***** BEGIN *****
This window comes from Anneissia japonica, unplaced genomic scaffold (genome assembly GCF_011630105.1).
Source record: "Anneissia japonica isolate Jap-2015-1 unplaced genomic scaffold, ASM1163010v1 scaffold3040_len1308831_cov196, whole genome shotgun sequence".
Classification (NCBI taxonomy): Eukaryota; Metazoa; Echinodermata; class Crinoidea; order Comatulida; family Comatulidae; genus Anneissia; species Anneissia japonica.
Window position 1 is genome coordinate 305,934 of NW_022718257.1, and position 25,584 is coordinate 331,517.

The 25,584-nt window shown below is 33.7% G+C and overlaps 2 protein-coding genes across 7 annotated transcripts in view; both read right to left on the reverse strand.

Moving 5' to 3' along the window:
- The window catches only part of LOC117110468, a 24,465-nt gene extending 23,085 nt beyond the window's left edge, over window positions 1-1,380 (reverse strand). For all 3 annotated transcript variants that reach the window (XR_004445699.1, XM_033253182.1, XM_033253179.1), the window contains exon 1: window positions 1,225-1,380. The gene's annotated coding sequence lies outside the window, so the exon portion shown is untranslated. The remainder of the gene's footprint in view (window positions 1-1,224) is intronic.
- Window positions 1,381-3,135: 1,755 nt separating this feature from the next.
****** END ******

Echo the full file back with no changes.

This window comes from Anneissia japonica, unplaced genomic scaffold (genome assembly GCF_011630105.1).
Source record: "Anneissia japonica isolate Jap-2015-1 unplaced genomic scaffold, ASM1163010v1 scaffold3040_len1308831_cov196, whole genome shotgun sequence".
Classification (NCBI taxonomy): Eukaryota; Metazoa; Echinodermata; class Crinoidea; order Comatulida; family Comatulidae; genus Anneissia; species Anneissia japonica.
Window position 1 is genome coordinate 305,934 of NW_022718257.1, and position 25,584 is coordinate 331,517.

The 25,584-nt window shown below is 33.7% G+C and overlaps 2 protein-coding genes across 7 annotated transcripts in view; both read right to left on the reverse strand.

Moving 5' to 3' along the window:
- The window catches only part of LOC117110468, a 24,465-nt gene extending 23,085 nt beyond the window's left edge, over window positions 1-1,380 (reverse strand). For all 3 annotated transcript variants that reach the window (XR_004445699.1, XM_033253182.1, XM_033253179.1), the window contains exon 1: window positions 1,225-1,380. The gene's annotated coding sequence lies outside the window, so the exon portion shown is untranslated. The remainder of the gene's footprint in view (window positions 1-1,224) is intronic.
- Window positions 1,381-3,135: 1,755 nt separating this feature from the next.